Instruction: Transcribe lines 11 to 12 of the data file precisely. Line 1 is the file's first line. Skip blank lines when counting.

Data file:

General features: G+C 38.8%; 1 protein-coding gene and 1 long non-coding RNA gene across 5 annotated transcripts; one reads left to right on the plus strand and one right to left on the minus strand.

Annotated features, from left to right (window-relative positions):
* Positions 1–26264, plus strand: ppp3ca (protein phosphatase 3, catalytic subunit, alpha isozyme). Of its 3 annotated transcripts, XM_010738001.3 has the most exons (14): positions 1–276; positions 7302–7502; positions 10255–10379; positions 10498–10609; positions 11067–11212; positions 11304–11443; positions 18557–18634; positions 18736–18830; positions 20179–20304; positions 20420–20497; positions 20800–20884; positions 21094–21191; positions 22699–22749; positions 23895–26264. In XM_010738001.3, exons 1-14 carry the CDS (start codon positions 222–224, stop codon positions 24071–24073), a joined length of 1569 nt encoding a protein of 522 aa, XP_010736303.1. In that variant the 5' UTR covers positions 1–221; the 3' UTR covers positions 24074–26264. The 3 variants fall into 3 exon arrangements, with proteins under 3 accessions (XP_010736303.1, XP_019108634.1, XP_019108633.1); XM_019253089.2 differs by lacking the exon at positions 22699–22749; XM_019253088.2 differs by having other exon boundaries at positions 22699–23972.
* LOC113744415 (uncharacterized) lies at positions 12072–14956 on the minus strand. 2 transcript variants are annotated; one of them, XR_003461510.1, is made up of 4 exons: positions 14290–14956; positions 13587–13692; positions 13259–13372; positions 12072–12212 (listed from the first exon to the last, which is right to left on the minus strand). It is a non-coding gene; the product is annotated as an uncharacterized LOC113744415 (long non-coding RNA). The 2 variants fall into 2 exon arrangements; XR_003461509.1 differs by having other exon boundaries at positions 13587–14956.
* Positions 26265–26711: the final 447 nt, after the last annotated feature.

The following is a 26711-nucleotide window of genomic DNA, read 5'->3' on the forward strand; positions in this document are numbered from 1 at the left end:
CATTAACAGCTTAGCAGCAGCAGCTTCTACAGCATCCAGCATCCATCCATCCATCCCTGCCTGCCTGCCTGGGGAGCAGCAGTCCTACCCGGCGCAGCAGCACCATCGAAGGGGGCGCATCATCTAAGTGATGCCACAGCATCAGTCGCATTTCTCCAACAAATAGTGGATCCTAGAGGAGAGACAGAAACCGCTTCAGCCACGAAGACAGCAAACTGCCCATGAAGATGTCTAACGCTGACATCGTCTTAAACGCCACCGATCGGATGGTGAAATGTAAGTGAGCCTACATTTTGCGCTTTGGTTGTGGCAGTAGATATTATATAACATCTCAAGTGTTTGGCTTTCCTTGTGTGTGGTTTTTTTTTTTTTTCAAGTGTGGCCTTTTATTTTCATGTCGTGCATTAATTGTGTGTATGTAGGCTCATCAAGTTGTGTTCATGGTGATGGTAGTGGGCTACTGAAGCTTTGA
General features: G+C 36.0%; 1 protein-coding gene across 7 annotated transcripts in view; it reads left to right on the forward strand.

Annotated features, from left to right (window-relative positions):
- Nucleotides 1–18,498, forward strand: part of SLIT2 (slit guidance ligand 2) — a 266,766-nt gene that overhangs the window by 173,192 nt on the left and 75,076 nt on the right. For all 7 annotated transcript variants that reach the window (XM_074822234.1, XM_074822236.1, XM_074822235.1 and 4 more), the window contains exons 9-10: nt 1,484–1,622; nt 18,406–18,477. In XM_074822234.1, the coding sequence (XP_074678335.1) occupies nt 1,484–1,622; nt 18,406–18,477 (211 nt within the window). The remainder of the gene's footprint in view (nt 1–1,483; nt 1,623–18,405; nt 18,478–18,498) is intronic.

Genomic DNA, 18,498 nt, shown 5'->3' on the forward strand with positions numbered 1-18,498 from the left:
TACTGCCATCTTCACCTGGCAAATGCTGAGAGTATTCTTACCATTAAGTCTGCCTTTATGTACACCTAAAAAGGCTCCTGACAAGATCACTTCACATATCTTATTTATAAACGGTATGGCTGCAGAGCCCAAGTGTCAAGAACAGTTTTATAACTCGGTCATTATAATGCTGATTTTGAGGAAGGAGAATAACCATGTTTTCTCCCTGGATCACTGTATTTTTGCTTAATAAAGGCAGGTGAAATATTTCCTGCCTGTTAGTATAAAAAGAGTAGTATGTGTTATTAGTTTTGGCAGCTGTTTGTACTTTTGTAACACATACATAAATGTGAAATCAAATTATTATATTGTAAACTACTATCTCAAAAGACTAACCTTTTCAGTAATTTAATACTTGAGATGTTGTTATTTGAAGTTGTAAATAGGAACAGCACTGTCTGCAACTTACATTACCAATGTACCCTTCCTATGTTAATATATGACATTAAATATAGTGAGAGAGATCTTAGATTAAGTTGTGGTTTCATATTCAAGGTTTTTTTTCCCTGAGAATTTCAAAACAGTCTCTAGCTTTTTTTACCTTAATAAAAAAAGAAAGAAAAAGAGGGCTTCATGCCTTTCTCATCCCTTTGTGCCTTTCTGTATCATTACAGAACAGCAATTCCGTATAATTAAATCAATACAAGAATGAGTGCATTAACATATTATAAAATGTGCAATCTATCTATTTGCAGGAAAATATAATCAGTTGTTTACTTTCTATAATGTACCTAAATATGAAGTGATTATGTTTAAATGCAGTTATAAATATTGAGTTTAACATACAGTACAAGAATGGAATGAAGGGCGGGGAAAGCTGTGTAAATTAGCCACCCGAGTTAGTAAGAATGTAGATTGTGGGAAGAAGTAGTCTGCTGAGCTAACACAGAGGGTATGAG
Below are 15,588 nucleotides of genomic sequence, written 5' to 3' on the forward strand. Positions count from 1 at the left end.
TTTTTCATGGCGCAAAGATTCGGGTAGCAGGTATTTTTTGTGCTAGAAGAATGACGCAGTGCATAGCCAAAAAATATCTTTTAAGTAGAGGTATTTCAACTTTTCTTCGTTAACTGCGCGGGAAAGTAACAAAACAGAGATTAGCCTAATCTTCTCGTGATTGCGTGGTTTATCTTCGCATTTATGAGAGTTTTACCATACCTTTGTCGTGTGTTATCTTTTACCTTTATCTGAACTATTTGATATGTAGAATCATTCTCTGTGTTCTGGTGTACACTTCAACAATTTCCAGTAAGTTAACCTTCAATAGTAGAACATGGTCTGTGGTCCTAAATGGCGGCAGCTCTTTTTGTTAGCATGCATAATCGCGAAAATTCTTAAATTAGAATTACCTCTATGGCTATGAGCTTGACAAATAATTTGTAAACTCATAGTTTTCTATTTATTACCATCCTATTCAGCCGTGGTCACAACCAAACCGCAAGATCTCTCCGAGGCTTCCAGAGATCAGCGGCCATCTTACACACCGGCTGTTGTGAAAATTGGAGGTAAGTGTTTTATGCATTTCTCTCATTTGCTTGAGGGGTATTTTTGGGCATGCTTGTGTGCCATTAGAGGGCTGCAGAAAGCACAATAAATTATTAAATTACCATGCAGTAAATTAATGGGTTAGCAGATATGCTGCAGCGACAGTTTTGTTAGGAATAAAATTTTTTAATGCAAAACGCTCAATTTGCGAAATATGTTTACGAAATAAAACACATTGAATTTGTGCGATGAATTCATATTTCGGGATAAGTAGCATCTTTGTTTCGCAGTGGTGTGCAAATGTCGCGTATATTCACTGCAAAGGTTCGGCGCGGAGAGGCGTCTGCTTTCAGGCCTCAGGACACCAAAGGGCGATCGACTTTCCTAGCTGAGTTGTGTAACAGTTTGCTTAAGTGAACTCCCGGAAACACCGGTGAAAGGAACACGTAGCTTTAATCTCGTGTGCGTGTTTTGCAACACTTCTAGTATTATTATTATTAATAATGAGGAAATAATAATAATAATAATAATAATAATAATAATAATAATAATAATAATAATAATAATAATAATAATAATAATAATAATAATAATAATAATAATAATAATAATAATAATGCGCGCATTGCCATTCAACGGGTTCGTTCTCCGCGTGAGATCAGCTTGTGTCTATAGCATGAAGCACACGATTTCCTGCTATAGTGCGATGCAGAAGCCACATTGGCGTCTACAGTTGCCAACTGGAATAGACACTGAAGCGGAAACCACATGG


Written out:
Genomic DNA, 18,498 nt, shown 5'->3' on the forward strand with positions numbered 1-18,498 from the left:
TACTGCCATCTTCACCTGGCAAATGCTGAGAGTATTCTTACCATTAAGTCTGCCTTTATGTACACCTAAAAAGGCTCCTGACAAGATCACTTCACATATCTTATTTATAAACGGTATGGCTGCAGAGCCCAAGTGTCAAGAACAGTTTTATAACTCGGTCATTATAATGCTGATTTTGAGGAAGGAGAATAACCATGTTTTCTCCCTGGATCACTGTATTTTTGCTTAATAAAGGCAGGTGAAATATTTCCTGCCTGTTAGTATAAAAAGAGTAGTATGTGTTATTAGTTTTGGCAGCTGTTTGTACTTTTGTAACACATACATAAATGTGAAATCAAATTATTATATTGTAAACTACTATCTCAAAAGACTAACCTTTTCAGTAATTTAATACTTGAGATGTTGTTATTTGAAGTTGTAAATAGGAACAGCACTGTCTGCAACTTACATTACCAATGTACCCTTCCTATGTTAATATATGACATTAAATATAGTGAGAGAGATCTTAGATTAAGTTGTGGTTTCATATTCAAGGTTTTTTTTCCCTGAGAATTTCAAAACAGTCTCTAGCTTTTTTTACCTTAATAAAAAAAGAAAGAAAAAGAGGGCTTCATGCCTTTCTCATCCCTTTGTGCCTTTCTGTATCATTACAGAACAGCAATTCCGTATAATTAAATCAATACAAGAATGAGTGCATTAACATATTATAAAATGTGCAATCTATCTATTTGCAGGAAAATATAATCAGTTGTTTACTTTCTATAATGTACCTAAATATGAAGTGATTATGTTTAAATGCAGTTATAAATATTGAGTTTAACATACAGTACAAGAATGGAATGAAGGGCGGGGAAAGCTGTGTAAATTAGCCACCCGAGTTAGTAAGAATGTAGATTGTGGGAAGAAGTAGTCTGCTGAGCTAACACAGAGGGTATGAG